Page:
“We and our certification bodies take complaints and our follow-up seriously. By revoking the certification of these EHR products, we are making sure that certified electronic health record products meet the requirements to protect patients and providers,” said Dr. Mostashari.“Because EHRMagic was unable to show that their EHR products met ONC’s certification requirements, their EHRs will no longer be certified under the ONC HIT Certification Program.”

You may ask yourself, well, how did we get here? This, folks, is a mess. What’s missing? Applied standards.

“But Andy, you’ve told us standards slow down development!”

And I stand by that statement; standards do slow down development…unless you’re building interfaces. And then standards become the means for decoupled snippets, functions, methods, applications, and even platforms to communicate with each other. In some cases, we simply cannot be productive without standards – like TCP/IP. What would happen if everyone coded their own version of internet traffic? If that was the case, very few of you would reading this post.

Yes, standards slow things down. And yes, they are necessary to insure base functionality. In my humble opinion, we have to get this right with healthcare data. We simply must. While we see similar issues of data management across many fields, medical data is too important to mess around with; it’s (often literally) life and death. And it is certainly a high cost.

More to Consider

Standards exist. Administering and certifying 400-500 vendor solutions is hard.

Part of the Solution

From the actions of the Department of Health and Human Services last week, one can ascertain HHS is taking steps to address the matter. But will all 400-500 companies voluntarily congeal their schemas? Possibly, but doubtful.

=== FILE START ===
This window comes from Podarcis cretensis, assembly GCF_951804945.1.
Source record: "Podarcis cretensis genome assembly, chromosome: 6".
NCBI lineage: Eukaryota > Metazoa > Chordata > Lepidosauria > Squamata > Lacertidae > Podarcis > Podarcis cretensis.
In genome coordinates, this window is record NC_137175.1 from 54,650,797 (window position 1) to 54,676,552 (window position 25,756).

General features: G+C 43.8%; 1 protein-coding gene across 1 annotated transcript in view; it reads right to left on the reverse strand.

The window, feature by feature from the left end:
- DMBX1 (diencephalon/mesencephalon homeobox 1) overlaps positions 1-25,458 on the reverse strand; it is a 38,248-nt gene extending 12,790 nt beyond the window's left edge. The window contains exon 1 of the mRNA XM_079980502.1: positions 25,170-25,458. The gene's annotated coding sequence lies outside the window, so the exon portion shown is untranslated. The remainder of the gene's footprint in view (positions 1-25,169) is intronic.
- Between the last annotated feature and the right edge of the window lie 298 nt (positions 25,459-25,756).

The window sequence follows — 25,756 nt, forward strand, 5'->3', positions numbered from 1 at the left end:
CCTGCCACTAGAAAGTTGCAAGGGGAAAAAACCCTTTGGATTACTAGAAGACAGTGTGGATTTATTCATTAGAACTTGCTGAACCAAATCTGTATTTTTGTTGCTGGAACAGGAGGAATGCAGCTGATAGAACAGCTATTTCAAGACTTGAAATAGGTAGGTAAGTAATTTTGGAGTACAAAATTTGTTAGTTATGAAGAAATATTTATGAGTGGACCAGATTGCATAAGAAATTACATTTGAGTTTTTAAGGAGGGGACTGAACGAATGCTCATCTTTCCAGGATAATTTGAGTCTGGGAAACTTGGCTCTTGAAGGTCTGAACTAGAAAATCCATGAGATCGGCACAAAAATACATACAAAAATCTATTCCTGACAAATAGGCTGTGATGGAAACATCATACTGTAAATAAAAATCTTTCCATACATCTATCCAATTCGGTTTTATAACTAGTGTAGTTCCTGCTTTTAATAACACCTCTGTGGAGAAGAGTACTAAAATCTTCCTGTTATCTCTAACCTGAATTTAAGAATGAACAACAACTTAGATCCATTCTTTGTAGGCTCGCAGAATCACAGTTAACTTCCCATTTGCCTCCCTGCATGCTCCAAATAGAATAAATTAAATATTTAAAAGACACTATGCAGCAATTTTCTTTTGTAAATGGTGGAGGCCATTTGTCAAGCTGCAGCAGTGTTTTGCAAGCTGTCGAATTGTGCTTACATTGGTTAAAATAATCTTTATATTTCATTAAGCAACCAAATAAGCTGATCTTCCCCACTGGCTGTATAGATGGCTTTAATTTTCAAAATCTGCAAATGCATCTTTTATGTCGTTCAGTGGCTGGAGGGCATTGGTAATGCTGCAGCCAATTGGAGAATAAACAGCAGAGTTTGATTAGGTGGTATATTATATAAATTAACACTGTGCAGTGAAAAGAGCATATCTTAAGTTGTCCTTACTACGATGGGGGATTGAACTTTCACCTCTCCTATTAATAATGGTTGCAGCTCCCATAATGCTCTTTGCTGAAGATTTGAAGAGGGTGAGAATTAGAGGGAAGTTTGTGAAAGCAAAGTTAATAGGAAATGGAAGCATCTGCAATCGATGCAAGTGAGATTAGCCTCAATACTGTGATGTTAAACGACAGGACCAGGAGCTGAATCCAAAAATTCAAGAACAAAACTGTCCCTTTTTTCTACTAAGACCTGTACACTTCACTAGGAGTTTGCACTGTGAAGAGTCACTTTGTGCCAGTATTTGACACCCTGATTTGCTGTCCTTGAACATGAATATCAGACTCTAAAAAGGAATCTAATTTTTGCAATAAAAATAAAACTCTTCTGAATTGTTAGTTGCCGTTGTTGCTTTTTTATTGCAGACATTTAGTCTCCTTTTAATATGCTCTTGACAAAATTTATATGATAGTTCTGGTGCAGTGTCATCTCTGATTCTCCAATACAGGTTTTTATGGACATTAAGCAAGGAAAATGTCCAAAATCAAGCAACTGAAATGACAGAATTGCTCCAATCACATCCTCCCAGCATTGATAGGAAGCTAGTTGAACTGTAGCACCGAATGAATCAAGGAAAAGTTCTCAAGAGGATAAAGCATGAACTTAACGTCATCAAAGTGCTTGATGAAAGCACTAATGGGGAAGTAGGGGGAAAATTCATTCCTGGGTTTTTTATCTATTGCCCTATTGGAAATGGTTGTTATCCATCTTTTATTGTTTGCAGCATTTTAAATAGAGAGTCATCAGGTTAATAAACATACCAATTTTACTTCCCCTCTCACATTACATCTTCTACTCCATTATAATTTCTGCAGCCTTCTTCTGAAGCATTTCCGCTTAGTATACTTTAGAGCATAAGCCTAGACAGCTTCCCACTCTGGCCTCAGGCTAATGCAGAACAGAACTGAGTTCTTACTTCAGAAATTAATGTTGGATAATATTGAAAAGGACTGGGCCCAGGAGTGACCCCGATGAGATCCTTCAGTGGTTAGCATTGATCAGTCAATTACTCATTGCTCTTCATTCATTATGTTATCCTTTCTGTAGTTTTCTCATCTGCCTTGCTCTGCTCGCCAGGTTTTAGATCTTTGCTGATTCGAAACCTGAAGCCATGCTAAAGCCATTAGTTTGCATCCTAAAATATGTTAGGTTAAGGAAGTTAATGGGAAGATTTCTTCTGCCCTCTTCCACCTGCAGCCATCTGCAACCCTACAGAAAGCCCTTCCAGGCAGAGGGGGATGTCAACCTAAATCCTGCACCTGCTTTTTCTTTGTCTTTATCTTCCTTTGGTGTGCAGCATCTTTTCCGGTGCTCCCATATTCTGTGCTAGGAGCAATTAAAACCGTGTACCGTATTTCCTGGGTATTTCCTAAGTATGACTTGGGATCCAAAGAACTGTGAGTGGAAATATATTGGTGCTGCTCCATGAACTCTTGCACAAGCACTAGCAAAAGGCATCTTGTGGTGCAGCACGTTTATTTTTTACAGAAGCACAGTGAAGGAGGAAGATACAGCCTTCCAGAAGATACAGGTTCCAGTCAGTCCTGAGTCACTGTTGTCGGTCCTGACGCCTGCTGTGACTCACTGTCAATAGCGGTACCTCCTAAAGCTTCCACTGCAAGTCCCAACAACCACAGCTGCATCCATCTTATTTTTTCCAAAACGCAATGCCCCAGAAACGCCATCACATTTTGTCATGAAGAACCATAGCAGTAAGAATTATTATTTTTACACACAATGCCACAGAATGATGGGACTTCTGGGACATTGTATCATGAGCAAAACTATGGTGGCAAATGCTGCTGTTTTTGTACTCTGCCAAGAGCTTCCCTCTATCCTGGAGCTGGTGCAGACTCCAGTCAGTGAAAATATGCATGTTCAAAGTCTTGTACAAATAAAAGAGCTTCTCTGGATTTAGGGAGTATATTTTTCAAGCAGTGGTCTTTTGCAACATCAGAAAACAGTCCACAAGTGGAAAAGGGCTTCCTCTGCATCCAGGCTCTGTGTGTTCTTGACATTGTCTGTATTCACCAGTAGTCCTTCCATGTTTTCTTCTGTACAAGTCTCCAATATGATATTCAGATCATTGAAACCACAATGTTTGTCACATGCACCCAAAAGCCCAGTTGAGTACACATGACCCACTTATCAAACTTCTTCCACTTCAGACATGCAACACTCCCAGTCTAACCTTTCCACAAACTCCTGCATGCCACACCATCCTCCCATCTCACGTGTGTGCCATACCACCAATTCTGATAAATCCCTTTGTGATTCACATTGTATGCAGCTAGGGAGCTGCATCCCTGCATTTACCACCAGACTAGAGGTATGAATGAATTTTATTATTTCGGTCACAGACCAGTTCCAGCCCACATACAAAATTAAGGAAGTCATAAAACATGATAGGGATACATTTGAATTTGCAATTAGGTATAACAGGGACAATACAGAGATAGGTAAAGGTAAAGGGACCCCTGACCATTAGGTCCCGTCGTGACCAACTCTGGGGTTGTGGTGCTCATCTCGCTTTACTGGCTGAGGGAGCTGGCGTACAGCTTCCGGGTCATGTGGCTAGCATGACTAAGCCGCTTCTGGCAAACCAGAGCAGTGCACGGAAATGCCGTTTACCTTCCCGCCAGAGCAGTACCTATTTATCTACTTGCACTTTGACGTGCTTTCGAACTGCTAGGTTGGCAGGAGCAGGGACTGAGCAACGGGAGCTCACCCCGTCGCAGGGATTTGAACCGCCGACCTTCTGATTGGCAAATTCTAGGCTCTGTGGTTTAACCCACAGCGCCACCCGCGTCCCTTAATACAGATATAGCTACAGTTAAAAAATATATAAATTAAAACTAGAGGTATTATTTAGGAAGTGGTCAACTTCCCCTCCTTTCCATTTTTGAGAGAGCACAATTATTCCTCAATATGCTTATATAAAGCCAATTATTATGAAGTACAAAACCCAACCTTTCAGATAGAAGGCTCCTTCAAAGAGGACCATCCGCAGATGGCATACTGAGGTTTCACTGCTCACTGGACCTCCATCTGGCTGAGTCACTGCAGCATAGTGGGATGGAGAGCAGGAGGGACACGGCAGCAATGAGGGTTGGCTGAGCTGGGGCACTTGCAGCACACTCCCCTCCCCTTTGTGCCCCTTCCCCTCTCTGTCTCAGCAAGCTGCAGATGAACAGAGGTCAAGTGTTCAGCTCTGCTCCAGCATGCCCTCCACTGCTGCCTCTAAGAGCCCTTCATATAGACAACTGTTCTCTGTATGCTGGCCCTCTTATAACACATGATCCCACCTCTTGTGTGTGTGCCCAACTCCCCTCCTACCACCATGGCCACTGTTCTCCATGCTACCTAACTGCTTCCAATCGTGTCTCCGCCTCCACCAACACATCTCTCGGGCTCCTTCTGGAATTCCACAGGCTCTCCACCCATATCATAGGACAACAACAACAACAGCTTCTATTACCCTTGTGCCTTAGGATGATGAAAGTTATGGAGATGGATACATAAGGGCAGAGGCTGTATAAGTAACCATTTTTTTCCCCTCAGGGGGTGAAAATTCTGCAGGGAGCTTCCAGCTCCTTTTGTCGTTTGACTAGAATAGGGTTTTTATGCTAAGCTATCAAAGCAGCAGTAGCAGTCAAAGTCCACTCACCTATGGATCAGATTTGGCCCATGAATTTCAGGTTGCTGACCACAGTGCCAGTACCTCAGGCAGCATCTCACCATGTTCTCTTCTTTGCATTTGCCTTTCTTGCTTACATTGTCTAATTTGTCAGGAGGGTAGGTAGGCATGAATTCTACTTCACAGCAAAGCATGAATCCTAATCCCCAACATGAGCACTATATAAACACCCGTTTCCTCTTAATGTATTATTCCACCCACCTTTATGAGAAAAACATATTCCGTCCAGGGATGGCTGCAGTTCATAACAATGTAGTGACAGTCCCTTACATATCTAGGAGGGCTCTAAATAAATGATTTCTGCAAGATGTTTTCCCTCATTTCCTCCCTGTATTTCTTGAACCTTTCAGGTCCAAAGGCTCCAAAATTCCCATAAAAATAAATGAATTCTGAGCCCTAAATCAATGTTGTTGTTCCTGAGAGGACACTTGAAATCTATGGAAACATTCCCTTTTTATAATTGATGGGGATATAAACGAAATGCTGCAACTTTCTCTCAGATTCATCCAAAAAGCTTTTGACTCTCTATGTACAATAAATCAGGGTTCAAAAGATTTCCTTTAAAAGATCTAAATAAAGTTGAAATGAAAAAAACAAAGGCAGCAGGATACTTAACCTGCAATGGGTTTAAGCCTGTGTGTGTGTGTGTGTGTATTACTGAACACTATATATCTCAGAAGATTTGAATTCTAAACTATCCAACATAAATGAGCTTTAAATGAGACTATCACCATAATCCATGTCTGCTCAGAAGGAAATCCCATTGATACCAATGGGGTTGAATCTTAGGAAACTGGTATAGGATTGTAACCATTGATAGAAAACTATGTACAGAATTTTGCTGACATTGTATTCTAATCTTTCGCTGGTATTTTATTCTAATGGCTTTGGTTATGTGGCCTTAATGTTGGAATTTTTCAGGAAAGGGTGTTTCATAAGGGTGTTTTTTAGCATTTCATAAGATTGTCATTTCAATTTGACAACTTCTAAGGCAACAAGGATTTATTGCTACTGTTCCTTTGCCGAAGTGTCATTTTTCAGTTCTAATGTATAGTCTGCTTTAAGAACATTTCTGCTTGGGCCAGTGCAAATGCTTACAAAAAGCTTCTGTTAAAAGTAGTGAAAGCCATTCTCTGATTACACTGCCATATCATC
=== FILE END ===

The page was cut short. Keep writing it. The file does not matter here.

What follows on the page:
My experience delivering US state Medicaid ETL solutions informs me there will be a need for data integration – regardless of the existence of standards and in spite of certification. Why? Standards are not static. The idea of de facto standards emerges from the life cycle of software because software is organic. Even if everyone agreed on the same interpretation of rigid standards (and they won’t), versions 2.0 through n.n will – at a minimum – add fields to the schema. And with additional fields comes additional data.

Standards will be revised when enough product schemas adopt the de facto, and this will drive the need for yet more integration. Don’t take my word for it, examine the entropic history of ICD-9 and ICD-10 codes – the direction of progress is more data, not less.

Learn More

This is one reason we at Linchpin People are focusing on Medical Data Integration. The recording of our first (free!) webinar about Medical Data Integration with SSIS 2012 is available here. Kent Bradshaw and I continue the series tomorrow presenting Medical Data Integration with SSIS 2012, Part 2 in which we focus on loading Provider and Drug data.